Provincial Game Changers

In 2011, five provinces and two territories went to the polls, so we took a look at historic provincial and territorial elections. These history-making political leaders, nail-biting elections and landslide victories were "game changers."

Written by Joanna Dawson

Posted September 12, 2011

In 2011, residents of Prince Edward Island, the Northwest Territories, Manitoba, Ontario, Newfoundland and Labrador, Yukon and Saskatchewan were in full election mode. With millions of Canadians focused on electing their provincial or territorial government, we thought we would take a look back at some notable elections in their history.

Tommy Douglas Takes Mouseland

Provincial "game-changer" — the 1944 election when Tommy Douglas led the Co-operative Commonwealth Federation to its historic win.

Controversy and Compromise over the Manitoba Schools Question

Voters may have thought that the Manitoba election of 1888 was a standard affair, but their choice hurled the province into a bitter and historic controversy.

Changing Landscape in the Northwest Territories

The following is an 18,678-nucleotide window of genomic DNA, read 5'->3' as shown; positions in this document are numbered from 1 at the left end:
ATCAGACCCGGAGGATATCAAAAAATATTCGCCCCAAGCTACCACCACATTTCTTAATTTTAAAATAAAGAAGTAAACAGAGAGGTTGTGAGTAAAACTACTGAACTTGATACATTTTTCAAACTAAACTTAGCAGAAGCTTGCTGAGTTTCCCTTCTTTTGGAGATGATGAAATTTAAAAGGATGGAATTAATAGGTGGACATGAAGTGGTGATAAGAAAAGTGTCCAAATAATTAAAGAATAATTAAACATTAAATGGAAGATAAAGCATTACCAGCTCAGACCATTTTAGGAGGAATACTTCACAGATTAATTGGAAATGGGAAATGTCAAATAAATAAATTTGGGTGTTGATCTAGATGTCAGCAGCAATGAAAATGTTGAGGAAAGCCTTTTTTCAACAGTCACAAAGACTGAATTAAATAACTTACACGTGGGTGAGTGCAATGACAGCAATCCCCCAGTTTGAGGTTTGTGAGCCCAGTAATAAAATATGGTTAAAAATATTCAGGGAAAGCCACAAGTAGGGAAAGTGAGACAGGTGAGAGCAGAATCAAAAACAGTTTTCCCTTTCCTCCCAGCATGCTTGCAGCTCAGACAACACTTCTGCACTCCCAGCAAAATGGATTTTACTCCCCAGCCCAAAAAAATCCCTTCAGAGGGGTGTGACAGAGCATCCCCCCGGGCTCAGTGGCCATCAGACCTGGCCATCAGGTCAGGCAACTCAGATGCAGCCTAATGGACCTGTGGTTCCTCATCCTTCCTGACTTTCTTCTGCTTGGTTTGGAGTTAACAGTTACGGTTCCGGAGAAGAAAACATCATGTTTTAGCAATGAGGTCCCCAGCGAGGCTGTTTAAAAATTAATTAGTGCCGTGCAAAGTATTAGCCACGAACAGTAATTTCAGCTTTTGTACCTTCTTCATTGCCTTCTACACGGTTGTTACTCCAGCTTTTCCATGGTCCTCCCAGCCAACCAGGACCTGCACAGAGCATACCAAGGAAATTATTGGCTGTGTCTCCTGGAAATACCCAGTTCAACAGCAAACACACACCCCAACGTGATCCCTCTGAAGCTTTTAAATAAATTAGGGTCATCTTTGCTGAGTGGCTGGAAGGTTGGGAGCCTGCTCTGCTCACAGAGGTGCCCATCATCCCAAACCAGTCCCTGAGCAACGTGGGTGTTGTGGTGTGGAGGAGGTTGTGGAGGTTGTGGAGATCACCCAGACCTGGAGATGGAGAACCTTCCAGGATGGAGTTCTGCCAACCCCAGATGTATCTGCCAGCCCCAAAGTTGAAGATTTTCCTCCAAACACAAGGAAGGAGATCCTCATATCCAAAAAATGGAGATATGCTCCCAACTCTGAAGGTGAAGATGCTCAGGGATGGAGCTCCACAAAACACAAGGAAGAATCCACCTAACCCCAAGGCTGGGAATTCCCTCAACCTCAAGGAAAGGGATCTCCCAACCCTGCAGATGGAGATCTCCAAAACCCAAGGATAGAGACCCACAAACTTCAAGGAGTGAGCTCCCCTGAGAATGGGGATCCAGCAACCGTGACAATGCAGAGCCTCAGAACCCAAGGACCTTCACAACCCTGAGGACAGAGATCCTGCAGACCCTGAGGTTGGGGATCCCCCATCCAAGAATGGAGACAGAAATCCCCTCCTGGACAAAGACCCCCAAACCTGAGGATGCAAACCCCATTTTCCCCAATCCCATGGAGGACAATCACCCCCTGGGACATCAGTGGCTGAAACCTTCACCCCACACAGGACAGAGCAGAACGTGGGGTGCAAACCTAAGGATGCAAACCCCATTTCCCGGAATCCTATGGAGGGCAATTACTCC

While the Northwest Territories now has many of the powers and responsibilities that provinces have, it wasn’t always that way.

Uniting for Change in Postwar Ontario

In Ontario’s 1919 general election, the province's first non-traditional third party was elected to the Legislature — and without having a designated party leader.

Yukon Parties

In 1978, candidates in Yukon were running under political party banners for the first time and vying to become the territory’s first elected leader.

Lea's Landslide

In the midst of the Great Depression, former PEI Premier Walter Lea led the Liberal party to a historic and unprecedented victory in 1935.

Riots on the Rock

Newfoundland has had a tumultuous political history. Perhaps no more dramatic and significant were the riots of 1861.

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